Every box or crate should be completely filled with Styrofoam, foam peanuts, soft foam, bubble wrap, or air-filled bags. Empty space in a crate allows the contents to shift and move.
Always plan for the rough & tumble of shipping. Expect your box to be shipped sideways or upside down.
Kim Cridler protects individual elements in plastic baggies. Then offers further protection by shipping the small elements in recycled plastic packaging. Her lecture, Shipping Large Sculpture, will be posted soon.
More information about shipping is coming soon.
Do you have photos of shipping disasters you want to share?
Or do you need a solution for how to create a custom shipping box?
Note: Shipping cost is not the only issue. Careful handling and availability of shipping insurance are also important considerations.
Not all carriers offer insurance to the full value of the item (which is really misleading and irritating).
Careful handling during shipping is important.It is my professional opinion that UPS should only be used for production work where the objects shipped are replaceable. I do NOT recommend using UPS for shipping one-of-a-kind exhibition work.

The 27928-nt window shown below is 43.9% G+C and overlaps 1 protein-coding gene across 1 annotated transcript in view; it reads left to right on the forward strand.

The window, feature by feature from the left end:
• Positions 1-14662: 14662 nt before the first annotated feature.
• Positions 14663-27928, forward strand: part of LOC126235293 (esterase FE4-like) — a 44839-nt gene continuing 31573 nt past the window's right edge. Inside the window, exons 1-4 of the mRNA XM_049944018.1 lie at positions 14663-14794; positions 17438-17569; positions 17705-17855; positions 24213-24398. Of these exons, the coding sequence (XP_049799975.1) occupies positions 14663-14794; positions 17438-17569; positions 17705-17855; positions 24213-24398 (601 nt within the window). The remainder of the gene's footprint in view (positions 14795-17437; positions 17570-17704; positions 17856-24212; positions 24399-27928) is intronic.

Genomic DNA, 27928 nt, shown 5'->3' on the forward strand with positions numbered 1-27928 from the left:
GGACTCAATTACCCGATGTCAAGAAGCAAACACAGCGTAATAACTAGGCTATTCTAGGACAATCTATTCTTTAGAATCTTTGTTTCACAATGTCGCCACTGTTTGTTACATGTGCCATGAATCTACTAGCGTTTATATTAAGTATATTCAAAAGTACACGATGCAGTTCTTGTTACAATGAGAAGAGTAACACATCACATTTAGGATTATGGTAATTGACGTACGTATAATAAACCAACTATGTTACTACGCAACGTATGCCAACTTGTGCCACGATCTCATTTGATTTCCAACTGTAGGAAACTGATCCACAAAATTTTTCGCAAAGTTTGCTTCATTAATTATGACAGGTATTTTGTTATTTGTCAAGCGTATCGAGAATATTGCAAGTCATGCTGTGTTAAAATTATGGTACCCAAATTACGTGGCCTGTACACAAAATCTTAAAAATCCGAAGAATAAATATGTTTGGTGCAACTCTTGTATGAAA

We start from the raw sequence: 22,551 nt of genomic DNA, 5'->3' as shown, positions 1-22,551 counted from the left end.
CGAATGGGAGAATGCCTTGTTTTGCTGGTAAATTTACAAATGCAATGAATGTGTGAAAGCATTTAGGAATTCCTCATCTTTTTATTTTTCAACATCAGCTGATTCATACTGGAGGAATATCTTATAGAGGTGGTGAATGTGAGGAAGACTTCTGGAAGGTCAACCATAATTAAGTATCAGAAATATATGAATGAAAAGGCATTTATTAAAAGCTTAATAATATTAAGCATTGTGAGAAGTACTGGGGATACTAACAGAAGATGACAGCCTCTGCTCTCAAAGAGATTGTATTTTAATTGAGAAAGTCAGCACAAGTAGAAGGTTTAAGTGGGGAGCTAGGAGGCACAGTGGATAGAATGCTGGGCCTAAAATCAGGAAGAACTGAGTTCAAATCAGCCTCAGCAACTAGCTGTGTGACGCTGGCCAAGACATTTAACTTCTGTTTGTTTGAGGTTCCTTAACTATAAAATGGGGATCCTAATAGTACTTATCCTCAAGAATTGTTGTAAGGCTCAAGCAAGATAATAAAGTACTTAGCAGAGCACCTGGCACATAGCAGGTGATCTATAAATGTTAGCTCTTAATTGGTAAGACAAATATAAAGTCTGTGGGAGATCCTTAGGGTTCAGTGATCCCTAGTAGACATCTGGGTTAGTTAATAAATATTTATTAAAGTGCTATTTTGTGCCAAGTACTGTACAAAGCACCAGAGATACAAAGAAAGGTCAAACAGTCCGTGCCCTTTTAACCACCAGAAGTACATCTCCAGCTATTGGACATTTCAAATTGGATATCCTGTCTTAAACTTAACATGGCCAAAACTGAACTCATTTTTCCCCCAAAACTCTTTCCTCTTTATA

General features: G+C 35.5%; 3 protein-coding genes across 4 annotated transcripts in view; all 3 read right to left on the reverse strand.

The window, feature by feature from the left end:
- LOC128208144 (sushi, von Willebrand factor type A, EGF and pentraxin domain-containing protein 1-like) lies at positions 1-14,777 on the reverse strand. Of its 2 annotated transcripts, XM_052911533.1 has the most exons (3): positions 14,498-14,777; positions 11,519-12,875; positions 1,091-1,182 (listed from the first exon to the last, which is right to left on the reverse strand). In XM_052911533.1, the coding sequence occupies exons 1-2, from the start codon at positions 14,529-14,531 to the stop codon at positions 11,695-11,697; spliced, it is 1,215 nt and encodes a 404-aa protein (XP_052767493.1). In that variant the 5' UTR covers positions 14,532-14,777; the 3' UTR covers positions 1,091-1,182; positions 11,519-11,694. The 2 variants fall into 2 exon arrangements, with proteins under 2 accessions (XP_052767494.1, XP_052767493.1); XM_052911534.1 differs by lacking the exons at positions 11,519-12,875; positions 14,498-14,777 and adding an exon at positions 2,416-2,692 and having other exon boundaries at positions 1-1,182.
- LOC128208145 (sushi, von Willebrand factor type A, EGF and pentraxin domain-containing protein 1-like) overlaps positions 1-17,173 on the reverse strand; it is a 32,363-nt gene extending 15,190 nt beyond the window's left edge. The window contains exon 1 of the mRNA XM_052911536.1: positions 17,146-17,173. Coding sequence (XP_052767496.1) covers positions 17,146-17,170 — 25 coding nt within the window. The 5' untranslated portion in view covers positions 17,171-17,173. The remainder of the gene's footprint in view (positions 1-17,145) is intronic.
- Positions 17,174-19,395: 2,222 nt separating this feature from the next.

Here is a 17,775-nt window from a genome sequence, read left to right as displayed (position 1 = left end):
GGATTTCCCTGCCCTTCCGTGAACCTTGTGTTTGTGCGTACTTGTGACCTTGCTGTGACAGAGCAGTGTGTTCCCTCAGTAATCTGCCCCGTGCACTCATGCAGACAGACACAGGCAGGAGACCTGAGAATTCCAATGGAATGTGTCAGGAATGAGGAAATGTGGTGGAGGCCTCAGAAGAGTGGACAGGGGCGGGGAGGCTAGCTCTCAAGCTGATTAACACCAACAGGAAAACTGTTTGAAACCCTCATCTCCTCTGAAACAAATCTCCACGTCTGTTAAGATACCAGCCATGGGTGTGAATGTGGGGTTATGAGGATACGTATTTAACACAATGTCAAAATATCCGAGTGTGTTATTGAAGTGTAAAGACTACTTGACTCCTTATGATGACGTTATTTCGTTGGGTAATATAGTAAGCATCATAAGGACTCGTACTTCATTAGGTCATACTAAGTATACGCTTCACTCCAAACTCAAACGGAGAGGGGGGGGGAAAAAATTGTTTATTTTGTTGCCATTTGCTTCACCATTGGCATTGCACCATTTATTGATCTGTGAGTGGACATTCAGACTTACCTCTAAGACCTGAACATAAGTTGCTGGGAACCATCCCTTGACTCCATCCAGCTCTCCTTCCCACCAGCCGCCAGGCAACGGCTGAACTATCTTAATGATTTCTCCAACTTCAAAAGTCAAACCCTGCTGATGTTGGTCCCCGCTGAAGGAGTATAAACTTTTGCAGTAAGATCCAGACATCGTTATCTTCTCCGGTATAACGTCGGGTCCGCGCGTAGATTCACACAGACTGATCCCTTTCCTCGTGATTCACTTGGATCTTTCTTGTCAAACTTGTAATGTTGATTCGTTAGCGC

USPS "Registered Insured" offers the best handling and full insurance. This is my recommendation for all shipping. Registered Insured is the least expensive option if the insurance value is over $1,000. It has the added protection of being a federal offense to tamper with USPS mail.
As part of the SNAG 2012 Professional Development Seminar about shipping, Leila Hamdan, former Registrar for the National Ornamental Museum and artist, gave an informative lecture with lots of essential shipping information for artists and makers.
Her presentation has been posted as a YouTube presentation with audio. You can watch the same presentation as SNAG Conference attendees.
Here are a few quotes from Leila Hamdan.
"It is surprising how many artists do not know how to pack their work for safety and security."
At the Museum, "it was always heartbreaking to open a package and see that their work had been damaged."
"The way that artists pack their work is a reflection of how they make it."
"Do not fill your box with random bits of materials so it seems as though you've emptied your recycling bin."
"Find a weighted balance [for your shipping box] to avoid having one side of the box heavier than the other."
"Always include your contact information inside the box, so you can be found should the outside label be torn off. And this does happen a lot."